The Deadly Trend Behind Australia's Push To Impose Nighttime Curfew For Cats

The cat: an apex predator as lazy as it is lethal. After all, there's no need to hunt all the time when feline genetics grant such killer instincts, agonizingly sharp claws, ultra-fast and flexible bodies suited perfectly to stalking and bounding, and all that adorable belly fuzz that you'd love to snuggle if only they didn't react by raking your face off. 

Okay to be fair, not all cats are excellent hunters. Some of the domesticated variety prefer to stay bundled in bedsheets 24-7 like a person with a permanent flu and never venture outdoors. But cat owners will tell you that if a cat is an "outdoor cat," as we call them, good luck trying to stave off those predatory instincts. The cat might prowl for an hour and come back or stay out overnight and come back, and if they do return, they might be carrying a little rodential present, half-mangled and rotting. Appreciate it, little buddy. You're so thoughtful.

But can cats ever go overboard on the hunting? Are little felis catus — domesticated cats — actually decently murderous enough to raze the terrain of all manner of creatures small enough to fit between their teeth? How about we ask folks in Australia, a place not unaccustomed to savage beasts? As Smithsonian Magazine says, cats — feral more than housebound — have become something of a nuisance. More than that, they've started ruining the ecosystem, wiping out entire species, and have gotten in need of a curfew. 

Incalculable fields of the mauled and the dead

So what are we talking about? Like ... a couple hundred dead birds? Maybe 2% of Australia's field mouse population? Oh you sweet, sweet summer child, you've never seen what cat claws can do to a stationary household object. Try 2 billion, as Smithsonian Magazine cites. That's 2 billion dead at the paws of housecats — and that's per year, not all together. Since cats were first introduced into an Australian ecosystem with no comparable predators about 230 years ago or so in 1788, they've spread to cloak 99.9% of the continent with their lethally cute presence and vaguely absent stares.

Cats being what they are and how they act, the real kitty culprits are feral cats that've either gone rogue or come from a line of renegades of decent human companionship. In his 2019 book "Cats in Australia: Companion and Killer" (per Smithsonian Magazine), John Woinarski, a conservation biologist at Charles Darwin University, said that the average number of Australian feral cats — 2.8 million — can swell up to 5.6 million during years with heavy rain. And we're not just talking about feral cats roving backyards, cityscapes, or the occasional rural dustbowl, but protected nature preserves. Christine Ellis, an Aboriginal Warlpiri ranger at Newhaven Wildlife Sanctuary in the Great Sandy Desert, says that she witnesses the aftermath of cat blitzkriegs on the regular and that over a dozen Indigenous Australian species have already vanished as a result.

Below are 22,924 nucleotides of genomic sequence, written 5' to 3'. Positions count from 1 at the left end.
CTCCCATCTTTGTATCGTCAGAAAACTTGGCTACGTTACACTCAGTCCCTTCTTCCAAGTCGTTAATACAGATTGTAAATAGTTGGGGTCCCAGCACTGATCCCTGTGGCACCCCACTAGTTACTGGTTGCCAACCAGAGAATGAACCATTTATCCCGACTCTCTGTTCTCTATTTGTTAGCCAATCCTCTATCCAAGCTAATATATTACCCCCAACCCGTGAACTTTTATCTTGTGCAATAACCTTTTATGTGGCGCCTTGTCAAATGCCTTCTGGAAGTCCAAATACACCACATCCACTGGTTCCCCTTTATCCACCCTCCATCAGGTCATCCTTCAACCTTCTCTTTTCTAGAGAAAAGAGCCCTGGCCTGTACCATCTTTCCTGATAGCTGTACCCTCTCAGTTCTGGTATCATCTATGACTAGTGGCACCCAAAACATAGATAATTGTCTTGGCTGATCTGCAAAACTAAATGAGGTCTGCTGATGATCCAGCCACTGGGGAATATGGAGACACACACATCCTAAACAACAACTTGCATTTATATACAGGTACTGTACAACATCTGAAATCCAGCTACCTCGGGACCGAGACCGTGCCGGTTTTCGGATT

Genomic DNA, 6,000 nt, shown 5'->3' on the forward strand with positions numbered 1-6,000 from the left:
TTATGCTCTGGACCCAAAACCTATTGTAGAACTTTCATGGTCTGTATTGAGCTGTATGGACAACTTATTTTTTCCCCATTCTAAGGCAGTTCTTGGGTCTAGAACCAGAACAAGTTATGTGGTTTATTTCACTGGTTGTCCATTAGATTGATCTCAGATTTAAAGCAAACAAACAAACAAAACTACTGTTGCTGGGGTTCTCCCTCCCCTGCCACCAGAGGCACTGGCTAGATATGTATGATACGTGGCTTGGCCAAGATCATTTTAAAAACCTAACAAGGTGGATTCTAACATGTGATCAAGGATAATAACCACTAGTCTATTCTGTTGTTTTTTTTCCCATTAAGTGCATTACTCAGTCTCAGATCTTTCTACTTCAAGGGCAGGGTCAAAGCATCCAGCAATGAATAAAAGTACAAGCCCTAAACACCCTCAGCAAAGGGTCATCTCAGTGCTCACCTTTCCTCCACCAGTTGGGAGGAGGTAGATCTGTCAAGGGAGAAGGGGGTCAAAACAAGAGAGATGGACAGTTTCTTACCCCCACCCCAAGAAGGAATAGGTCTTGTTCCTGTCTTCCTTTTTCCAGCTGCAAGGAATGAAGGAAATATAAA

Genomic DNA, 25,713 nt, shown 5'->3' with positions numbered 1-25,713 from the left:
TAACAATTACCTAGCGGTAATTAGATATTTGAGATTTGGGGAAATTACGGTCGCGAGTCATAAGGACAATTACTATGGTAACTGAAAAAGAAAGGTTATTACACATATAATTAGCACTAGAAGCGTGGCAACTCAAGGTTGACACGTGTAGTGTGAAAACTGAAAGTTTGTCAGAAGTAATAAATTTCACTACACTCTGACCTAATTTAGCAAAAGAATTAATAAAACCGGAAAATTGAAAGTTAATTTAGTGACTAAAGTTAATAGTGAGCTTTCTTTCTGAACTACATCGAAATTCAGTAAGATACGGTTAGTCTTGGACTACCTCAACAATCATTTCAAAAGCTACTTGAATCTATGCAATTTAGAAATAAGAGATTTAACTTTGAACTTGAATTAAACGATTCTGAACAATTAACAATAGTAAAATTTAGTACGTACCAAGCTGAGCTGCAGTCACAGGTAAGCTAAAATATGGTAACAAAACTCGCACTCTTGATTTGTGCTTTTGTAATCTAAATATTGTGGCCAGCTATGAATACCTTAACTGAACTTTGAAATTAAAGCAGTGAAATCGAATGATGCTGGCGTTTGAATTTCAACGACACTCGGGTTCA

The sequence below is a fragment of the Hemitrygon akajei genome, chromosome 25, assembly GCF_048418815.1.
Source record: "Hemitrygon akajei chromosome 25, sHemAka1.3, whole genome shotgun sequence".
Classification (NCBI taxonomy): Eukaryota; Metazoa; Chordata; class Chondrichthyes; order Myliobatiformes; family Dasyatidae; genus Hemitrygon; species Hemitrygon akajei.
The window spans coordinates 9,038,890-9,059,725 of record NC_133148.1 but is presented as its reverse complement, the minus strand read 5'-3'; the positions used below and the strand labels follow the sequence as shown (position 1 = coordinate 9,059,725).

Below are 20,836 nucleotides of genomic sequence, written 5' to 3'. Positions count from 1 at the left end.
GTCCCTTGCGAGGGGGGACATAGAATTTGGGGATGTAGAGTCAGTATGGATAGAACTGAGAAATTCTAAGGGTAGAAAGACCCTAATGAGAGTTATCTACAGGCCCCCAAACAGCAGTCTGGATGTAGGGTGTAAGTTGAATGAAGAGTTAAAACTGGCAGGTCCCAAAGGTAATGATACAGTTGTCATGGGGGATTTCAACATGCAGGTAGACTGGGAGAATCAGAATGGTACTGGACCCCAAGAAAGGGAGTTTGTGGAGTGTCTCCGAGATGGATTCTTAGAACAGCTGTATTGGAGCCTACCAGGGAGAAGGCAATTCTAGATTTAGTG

Mandatory governmental curfews

What to do about the bottomless bloodlust of a creature as ravenous for pain as it is adorable to behold? Cats are beyond control, as owners still clinging to their skin will attest. Nonetheless, steps are being made to contain the fecundity of feral feline ferocity. The Australian Department of Environment, Water, and Heritage released a 2008 report proposing governmental intervention to protect natural "islands" of "high conservation value." The report urged data collection for the purpose of developing "contingency plans for preventing, monitoring and, if an incursion occurs, containing and eradicating feral cats." 

A newer 2020 governmental committee discussed in Smithsonian Magazine included 200 submissions from researchers, conservationist groups, and animal welfare organizations and subsequently launched Project Noah to preserve Australia's wildlife not just from feral cats but also from pet cats. They recommended three courses of action to stem the carnage: registration for cats, mandatory spaying and neutering, and mandatory nighttime curfew. Biologist John Woinarski pointed out, however, that nighttime curfew won't save prey that are active during the day. 

And yet, it's unclear whether or not these plans have been put into serious action. The emotional attachment between people and cats seems at least partially to blame, as the Australian government keeps getting pushback from individuals like Becky Robinson, president and founder of Alley Cat Allies. She calls any suggestion to kill feral cats "barbaric, reprehensible, and a morally flawed choice." Meanwhile, Australia's most dangerous invasive predator continues to prowl, and native species continue to dwindle.